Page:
Cases reported "Superinfection"

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11/12. strongyloides stercoralis eosinophilic granulomatous enterocolitis.

    Six patients suffering from an unusual form of colitis produced by Strongyloides stercoralis hyperinfection are described. In contrast to the usual Strongyloides hyperinfection syndrome, in which small intestinal and pulmonary manifestations are seen in patients with some forms of immunodeficiency, the patients described here presented with only a characteristic transmural eosinophilic granulomatous inflammation affecting mostly the colonic wall and clinically mimicking ulcerative colitis or Crohn's disease. This Strongyloides eosinophilic granulomatous enterocolitis apparently results from a florid inflammatory response by eosinophils, histiocytes, and giant cells with formation of granulomas that destroy the larvae entering the colon. This morphologic picture differs from that of the well-described hyperinfection syndrome, in which the bulk of the larvae pass through the colonic wall to complete the life cycle, with only a few larvae destroyed in the colon. The probable pathophysiologic mechanism of this unusual manifestation of hyperinfection is discussed based on the anatomic and clinical observations of patients who presented at different stages in the evolution of their condition and whose length of follow-up varied.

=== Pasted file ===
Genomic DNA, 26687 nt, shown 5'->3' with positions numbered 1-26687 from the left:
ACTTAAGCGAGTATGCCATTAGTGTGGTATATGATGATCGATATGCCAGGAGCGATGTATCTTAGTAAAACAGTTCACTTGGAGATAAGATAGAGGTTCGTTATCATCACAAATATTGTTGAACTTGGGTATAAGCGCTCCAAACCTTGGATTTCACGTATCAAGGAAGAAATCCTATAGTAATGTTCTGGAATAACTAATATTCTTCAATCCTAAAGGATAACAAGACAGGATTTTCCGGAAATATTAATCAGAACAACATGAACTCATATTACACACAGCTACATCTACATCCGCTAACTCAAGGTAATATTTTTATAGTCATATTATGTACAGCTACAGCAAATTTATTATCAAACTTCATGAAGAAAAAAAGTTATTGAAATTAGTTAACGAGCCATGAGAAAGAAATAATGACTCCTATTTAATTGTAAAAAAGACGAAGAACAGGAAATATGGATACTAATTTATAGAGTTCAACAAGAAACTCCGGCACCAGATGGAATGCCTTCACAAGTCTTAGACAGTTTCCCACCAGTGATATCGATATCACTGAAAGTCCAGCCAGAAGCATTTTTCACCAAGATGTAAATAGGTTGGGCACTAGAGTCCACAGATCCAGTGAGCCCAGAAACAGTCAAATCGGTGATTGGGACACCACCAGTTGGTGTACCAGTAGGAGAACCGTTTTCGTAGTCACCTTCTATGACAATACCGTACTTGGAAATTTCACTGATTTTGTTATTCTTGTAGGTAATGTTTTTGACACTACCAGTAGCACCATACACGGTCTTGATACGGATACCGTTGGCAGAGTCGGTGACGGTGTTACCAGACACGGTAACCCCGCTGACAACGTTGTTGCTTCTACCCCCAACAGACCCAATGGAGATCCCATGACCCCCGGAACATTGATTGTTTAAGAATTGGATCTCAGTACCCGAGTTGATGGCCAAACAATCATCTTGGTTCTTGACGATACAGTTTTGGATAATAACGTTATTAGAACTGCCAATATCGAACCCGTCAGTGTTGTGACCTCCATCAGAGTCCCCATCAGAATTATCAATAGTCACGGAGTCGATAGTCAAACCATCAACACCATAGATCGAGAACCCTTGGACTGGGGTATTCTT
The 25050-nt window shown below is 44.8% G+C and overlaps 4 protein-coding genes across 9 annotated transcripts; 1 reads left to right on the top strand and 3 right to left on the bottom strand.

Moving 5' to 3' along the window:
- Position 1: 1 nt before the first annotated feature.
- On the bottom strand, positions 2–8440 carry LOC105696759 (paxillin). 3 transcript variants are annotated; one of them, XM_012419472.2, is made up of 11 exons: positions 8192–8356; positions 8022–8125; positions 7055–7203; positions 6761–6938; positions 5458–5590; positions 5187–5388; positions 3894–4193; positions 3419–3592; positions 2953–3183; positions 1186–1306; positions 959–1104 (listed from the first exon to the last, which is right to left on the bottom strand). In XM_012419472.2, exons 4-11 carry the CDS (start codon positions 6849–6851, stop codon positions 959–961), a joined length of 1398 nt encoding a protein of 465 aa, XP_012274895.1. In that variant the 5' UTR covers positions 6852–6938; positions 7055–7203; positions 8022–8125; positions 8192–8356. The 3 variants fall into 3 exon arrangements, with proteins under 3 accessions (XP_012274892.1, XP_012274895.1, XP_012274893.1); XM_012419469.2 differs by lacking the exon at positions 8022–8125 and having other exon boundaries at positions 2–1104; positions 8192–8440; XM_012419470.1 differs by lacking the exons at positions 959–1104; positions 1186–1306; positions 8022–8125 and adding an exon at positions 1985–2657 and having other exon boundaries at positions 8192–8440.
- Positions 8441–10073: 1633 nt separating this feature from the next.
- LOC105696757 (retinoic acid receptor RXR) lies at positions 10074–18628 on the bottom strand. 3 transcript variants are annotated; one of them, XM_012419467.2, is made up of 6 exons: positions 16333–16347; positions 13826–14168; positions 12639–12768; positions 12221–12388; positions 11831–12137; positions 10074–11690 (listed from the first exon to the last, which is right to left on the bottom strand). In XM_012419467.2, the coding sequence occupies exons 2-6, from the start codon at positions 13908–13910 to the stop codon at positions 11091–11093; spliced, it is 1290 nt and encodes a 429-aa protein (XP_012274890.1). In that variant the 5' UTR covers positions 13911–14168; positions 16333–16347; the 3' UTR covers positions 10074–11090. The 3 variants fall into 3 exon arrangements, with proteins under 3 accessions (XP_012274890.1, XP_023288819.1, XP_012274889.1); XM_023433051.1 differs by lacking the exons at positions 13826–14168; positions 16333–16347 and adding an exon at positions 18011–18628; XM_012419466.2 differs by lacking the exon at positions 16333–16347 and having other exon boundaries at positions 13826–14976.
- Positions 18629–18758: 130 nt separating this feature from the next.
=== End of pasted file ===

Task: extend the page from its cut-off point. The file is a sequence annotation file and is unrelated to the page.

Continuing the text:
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keywords = stercoralis
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12/12. Strongyloides hyperinfection in a renal transplant recipient receiving cyclosporine: possible strongyloides stercoralis transmission by kidney transplant.

    Strongyloides hyperinfection and dissemination are recognized complications in kidney allograft recipients; however, the development of strongyloidiasis in renal transplant recipients receiving cyclosporine A (CyA) has not been described, nor has the development of strongyloidiasis in other organ transplant recipients. The former observation has been attributed to the antiparasitic activity of CyA seen in animal studies; the latter has no explanation yet. We report the first case of Strongyloides hyperinfection in a renal transplant patient occurring immediately after CyA was discontinued. From the unique characteristics of this case, it appears that the anti-Strongyloides activity of CyA in animals may also be found in humans.
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keywords = stercoralis
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